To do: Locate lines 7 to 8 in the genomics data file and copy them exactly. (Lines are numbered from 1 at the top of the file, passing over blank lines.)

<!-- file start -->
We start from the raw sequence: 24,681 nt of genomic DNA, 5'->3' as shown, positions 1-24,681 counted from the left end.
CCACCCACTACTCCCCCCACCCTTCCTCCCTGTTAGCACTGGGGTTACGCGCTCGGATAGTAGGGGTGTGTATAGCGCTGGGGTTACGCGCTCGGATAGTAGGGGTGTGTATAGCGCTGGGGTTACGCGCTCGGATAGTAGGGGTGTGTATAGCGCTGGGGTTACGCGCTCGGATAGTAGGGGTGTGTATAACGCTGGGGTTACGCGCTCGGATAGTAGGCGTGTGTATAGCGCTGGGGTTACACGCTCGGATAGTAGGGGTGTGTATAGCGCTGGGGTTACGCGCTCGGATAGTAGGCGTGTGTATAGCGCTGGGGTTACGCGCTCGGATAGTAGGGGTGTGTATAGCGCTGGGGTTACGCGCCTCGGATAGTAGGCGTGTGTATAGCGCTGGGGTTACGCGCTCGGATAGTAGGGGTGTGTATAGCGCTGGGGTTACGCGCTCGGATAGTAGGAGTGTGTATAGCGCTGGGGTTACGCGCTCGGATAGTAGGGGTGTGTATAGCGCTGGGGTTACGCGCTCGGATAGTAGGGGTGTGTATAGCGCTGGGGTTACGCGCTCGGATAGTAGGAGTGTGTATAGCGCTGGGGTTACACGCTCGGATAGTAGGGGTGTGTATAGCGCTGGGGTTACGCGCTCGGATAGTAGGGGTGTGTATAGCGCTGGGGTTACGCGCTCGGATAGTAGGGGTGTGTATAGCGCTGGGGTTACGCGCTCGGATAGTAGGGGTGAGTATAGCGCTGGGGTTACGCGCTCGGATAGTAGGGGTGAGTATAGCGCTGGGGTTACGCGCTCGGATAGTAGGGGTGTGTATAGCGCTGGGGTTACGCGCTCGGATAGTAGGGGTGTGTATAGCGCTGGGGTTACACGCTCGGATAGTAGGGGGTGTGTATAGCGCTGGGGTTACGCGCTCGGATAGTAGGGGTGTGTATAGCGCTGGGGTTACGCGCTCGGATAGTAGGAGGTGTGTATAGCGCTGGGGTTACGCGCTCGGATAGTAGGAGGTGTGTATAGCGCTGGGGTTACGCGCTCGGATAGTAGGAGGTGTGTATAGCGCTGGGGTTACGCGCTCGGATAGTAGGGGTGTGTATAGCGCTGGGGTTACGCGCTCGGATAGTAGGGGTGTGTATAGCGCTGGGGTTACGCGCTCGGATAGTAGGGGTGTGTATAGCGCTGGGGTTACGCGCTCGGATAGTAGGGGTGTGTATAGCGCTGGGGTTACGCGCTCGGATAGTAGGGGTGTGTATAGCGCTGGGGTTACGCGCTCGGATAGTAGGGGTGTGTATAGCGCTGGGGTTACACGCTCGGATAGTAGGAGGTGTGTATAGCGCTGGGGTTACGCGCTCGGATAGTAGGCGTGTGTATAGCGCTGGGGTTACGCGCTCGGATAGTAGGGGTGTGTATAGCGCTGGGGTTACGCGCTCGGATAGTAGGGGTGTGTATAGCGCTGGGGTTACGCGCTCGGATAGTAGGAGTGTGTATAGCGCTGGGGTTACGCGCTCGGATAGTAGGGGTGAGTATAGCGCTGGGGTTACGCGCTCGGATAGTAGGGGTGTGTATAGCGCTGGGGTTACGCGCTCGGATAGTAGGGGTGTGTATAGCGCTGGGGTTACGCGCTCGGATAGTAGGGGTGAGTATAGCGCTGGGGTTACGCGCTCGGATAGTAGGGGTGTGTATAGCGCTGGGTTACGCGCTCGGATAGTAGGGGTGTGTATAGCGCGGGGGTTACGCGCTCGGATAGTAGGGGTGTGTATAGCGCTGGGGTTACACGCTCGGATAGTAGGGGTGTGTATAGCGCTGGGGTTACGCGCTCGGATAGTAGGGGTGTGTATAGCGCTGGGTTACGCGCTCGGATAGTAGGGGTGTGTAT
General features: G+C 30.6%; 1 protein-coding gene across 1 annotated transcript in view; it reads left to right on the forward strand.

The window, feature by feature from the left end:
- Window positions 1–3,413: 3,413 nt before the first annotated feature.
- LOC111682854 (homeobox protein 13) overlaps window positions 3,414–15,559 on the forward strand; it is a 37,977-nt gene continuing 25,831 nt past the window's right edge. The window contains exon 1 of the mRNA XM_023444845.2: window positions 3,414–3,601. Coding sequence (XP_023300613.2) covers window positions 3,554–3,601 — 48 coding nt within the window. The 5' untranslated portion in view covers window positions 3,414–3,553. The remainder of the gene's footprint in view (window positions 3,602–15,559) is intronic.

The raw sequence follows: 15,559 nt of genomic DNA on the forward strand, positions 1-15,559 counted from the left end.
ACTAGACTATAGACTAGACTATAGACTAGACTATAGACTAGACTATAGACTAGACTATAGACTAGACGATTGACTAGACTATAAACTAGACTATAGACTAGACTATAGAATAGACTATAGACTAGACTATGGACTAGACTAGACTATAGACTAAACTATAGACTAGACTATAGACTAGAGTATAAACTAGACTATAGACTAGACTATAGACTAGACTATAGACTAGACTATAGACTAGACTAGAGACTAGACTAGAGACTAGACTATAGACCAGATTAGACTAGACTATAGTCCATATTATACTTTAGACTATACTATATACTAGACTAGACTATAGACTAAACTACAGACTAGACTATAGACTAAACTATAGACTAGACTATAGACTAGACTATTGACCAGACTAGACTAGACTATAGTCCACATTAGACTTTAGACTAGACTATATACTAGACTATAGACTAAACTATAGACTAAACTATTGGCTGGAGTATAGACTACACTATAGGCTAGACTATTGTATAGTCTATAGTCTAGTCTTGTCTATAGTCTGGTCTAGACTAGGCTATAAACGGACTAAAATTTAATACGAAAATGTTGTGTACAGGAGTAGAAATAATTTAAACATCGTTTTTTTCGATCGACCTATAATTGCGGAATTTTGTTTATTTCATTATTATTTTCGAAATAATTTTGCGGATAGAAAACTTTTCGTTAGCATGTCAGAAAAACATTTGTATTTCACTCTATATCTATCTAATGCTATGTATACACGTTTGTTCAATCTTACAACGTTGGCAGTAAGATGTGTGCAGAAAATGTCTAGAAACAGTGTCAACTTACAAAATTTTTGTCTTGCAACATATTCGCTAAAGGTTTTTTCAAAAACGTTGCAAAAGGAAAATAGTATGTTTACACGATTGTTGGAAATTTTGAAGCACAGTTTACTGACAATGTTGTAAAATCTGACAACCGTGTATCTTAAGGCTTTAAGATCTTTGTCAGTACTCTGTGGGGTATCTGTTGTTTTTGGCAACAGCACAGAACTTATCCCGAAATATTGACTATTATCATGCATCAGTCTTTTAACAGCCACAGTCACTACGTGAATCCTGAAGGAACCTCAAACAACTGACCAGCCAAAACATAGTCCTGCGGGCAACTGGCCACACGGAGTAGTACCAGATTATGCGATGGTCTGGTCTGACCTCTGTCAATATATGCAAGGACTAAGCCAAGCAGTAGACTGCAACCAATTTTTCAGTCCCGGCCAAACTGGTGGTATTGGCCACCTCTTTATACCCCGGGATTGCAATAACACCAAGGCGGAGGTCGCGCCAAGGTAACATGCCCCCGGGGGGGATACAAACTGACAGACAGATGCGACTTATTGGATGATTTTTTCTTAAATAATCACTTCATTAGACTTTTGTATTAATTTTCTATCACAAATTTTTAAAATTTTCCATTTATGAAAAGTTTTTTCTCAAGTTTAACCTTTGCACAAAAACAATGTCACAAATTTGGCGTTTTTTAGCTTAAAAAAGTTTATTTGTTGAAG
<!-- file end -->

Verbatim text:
The raw sequence follows: 15,559 nt of genomic DNA on the forward strand, positions 1-15,559 counted from the left end.
ACTAGACTATAGACTAGACTATAGACTAGACTATAGACTAGACTATAGACTAGACTATAGACTAGACGATTGACTAGACTATAAACTAGACTATAGACTAGACTATAGAATAGACTATAGACTAGACTATGGACTAGACTAGACTATAGACTAAACTATAGACTAGACTATAGACTAGAGTATAAACTAGACTATAGACTAGACTATAGACTAGACTATAGACTAGACTATAGACTAGACTAGAGACTAGACTAGAGACTAGACTATAGACCAGATTAGACTAGACTATAGTCCATATTATACTTTAGACTATACTATATACTAGACTAGACTATAGACTAAACTACAGACTAGACTATAGACTAAACTATAGACTAGACTATAGACTAGACTATTGACCAGACTAGACTAGACTATAGTCCACATTAGACTTTAGACTAGACTATATACTAGACTATAGACTAAACTATAGACTAAACTATTGGCTGGAGTATAGACTACACTATAGGCTAGACTATTGTATAGTCTATAGTCTAGTCTTGTCTATAGTCTGGTCTAGACTAGGCTATAAACGGACTAAAATTTAATACGAAAATGTTGTGTACAGGAGTAGAAATAATTTAAACATCGTTTTTTTCGATCGACCTATAATTGCGGAATTTTGTTTATTTCATTATTATTTTCGAAATAATTTTGCGGATAGAAAACTTTTCGTTAGCATGTCAGAAAAACATTTGTATTTCACTCTATATCTATCTAATGCTATGTATACACGTTTGTTCAATCTTACAACGTTGGCAGTAAGATGTGTGCAGAAAATGTCTAGAAACAGTGTCAACTTACAAAATTTTTGTCTTGCAACATATTCGCTAAAGGTTTTTTCAAAAACGTTGCAAAAGGAAAATAGTATGTTTACACGATTGTTGGAAATTTTGAAGCACAGTTTACTGACAATGTTGTAAAATCTGACAACCGTGTATCTTAAGGCTTTAAGATCTTTGTCAGTACTCTGTGGGGTATCTGTTGTTTTTGGCAACAGCACAGAACTTATCCCGAAATATTGACTATTATCATGCATCAGTCTTTTAACAGCCACAGTCACTACGTGAATCCTGAAGGAACCTCAAACAACTGACCAGCCAAAACATAGTCCTGCGGGCAACTGGCCACACGGAGTAGTACCAGATTATGCGATGGTCTGGTCTGACCTCTGTCAATATATGCAAGGACTAAGCCAAGCAGTAGACTGCAACCAATTTTTCAGTCCCGGCCAAACTGGTGGTATTGGCCACCTCTTTATACCCCGGGATTGCAATAACACCAAGGCGGAGGTCGCGCCAAGGTAACATGCCCCCGGGGGGGATACAAACTGACAGACAGATGCGACTTATTGGATGATTTTTTCTTAAATAATCACTTCATTAGACTTTTGTATTAATTTTCTATCACAAATTTTTAAAATTTTCCATTTATGAAAAGTTTTTTCTCAAGTTTAACCTTTGCACAAAAACAATGTCACAAATTTGGCGTTTTTTAGCTTAAAAAAGTTTATTTGTTGAAG